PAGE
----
But the rather more audacious (for most people) aspect of wecandoit7's article was his open defense of promiscuity as a human trait, which he said was a contribution to the maturing of the human race made by the homosexual community. As such arguments do not often enter public discourse, I found it thought provoking. {More recently, of course, I wrote about this issue on this blog in a review of Sex at Dawn.]

From my point of view, this argument could only have come from a man, homosexual or heterosexual. By suggesting that the gay ethos should be expanded to the heterosexual world, he is really saying that women should be promiscuous like men. No doubt there are women who welcome the suggestion, but most of the women I know are not like men. (Cf., Venus, Penis and Cars)

On the other hand, as wecandoit7 wrote, "Weiner is supposed to be busy in public service, he has a really beautiful wife, and yet he still can't control himself and is sending pictures of his penis left and right. What is his problem?" He ruined his own credibility as a defender of any agenda whatsoever. You can forgive him for his peccadilloes, but one can hardly forgive him for damaging the progressive cause.

Love is only possible by seeing the transcendent in the other, which is only possible if you are a sakhi of Radha and Krishna. Human beings need context for meaning. Myth is a subtle context that is needed almost like language is needed to communicate. It may even be said that it is a subtler dimension of language. In Radha and Krishna we have found a context for sexuality that sacralizes it and turns it into love.

We believe that Radha and Krishna are the ultimate context for everything, by which we mean that love is the ultimate context for everything, whether it is a just society or saving the forests and rivers around the world. One that unless brought to the foreground will leave people absolutely clueless. But love without a role for sexuality and its proper channeling will always be a problem.

The reason so many people are scandalized by Weiner's behavior is because in the West there is an instinctive or socially transmitted meme of romantic "true love." Even though for most people the idea of marital fidelity is often a quite different reality, the two have become mixed up in a single "correct" ideal. So whenever a politician becomes involved in a sex scandal, it is taken as a sign that there is something wrong with him. And this is probably correct, though more likely to be an instinctive reaction rather than one that is deeply thought out.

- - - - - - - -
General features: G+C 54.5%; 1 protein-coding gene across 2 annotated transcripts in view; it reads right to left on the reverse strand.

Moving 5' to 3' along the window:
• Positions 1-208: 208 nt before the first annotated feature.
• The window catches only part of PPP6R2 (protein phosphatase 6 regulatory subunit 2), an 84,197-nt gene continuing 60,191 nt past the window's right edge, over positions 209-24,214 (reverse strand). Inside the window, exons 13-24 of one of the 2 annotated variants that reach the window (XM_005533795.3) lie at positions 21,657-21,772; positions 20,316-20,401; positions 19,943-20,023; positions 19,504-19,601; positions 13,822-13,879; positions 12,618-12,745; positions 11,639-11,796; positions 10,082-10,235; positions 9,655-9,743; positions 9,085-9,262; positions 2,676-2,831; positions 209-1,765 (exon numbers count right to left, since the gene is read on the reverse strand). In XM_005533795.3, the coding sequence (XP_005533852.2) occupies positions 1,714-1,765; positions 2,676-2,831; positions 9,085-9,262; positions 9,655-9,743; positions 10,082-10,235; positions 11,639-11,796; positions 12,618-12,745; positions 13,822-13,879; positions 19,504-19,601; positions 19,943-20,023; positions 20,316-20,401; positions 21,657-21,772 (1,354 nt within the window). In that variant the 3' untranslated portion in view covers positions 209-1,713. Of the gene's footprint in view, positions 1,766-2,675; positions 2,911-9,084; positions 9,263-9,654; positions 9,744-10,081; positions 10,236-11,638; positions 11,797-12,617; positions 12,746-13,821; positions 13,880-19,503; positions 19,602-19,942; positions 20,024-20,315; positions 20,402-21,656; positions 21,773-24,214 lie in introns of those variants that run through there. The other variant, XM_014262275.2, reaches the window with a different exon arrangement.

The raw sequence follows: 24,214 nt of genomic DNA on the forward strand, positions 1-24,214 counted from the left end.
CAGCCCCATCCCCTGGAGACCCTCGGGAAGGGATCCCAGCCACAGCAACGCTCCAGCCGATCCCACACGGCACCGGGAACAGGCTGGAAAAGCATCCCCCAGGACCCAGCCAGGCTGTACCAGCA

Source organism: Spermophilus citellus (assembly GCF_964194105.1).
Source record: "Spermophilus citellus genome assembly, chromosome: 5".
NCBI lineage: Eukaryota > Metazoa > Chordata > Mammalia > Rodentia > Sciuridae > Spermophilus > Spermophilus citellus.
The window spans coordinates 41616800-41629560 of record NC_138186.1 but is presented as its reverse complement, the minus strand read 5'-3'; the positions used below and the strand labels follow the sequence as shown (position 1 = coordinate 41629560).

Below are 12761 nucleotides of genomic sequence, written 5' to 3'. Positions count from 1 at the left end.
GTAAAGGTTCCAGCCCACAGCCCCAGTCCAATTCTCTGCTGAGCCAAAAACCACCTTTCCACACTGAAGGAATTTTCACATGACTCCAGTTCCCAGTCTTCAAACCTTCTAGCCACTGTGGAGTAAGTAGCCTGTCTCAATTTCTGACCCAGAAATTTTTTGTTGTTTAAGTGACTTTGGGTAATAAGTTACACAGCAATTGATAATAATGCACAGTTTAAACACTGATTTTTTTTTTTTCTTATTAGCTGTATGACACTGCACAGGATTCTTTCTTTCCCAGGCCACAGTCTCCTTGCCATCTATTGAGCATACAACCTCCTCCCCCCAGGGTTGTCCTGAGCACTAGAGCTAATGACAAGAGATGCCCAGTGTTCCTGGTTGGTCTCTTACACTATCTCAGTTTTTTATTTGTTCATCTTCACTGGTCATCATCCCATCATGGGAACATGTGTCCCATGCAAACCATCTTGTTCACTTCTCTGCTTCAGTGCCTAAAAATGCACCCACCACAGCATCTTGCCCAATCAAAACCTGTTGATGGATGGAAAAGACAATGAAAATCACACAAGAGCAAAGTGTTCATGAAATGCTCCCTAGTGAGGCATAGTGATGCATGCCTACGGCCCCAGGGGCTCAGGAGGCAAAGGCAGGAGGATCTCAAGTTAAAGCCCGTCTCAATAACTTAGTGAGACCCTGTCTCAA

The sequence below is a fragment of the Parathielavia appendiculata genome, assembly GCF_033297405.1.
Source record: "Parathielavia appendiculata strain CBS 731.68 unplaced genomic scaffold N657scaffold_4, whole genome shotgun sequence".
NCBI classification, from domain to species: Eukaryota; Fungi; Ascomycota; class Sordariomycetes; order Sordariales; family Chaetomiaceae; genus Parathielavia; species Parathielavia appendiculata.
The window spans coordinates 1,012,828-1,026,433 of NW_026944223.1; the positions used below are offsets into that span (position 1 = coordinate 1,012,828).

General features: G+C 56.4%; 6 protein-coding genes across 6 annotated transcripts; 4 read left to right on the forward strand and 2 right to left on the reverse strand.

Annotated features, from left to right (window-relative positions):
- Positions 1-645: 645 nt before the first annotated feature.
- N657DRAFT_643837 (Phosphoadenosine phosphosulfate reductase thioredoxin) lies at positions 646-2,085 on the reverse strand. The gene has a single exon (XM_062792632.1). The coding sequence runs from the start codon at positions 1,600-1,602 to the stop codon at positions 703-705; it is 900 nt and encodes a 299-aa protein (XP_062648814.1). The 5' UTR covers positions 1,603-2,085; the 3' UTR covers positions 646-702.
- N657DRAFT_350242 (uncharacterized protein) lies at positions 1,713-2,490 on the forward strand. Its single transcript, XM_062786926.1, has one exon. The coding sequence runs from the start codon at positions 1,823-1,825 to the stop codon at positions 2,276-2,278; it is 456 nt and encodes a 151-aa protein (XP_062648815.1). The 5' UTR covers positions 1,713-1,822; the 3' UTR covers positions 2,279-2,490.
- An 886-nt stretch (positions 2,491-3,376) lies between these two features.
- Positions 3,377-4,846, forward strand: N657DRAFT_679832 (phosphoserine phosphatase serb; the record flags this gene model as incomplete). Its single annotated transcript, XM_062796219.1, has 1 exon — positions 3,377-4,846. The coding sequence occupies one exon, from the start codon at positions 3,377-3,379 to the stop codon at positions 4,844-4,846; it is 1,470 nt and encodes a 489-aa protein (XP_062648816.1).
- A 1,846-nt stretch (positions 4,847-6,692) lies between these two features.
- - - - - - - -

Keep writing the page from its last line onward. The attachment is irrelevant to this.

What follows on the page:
In the case of Weiner, he externally attempts to present a vision of an ideal or just human society, but this lack of sexual self-control undermines his credibility. I would go further and say that his progressivism is external. Progressive liberal Christians who I admire, like Chris Hedges, believe that personal religious practices are a self-indulgence when there is so much work to do in creating a just world. We tend to side with those who say that first you have to know what you are doing in the microcosm of your own spiritual life, which we further say is pinpointed by your behavior in the most intimate field of love and sexuality. Political life can be karma-yoga, but karma-yoga is a process of self-purification. We cannot expect human perfection, to wander from perfection is the human condition.

The instinctive response to such behaviors is not just titillation.

Many people also try to undermine Gandhi or Martin Luther King, Jr. by pointing to their ideas on sexuality and their sexual behavior. They talked love and non-violence, but their sexuality was problematic. People seem to intuit that the two are contradictory. I have said something similar on this blog on several occasions with regard to those who are spiritual leaders.

As humanity struggles forward in its attempts at evolution, it is important to deal honestly with sexuality and to determine how it can be used to move forward.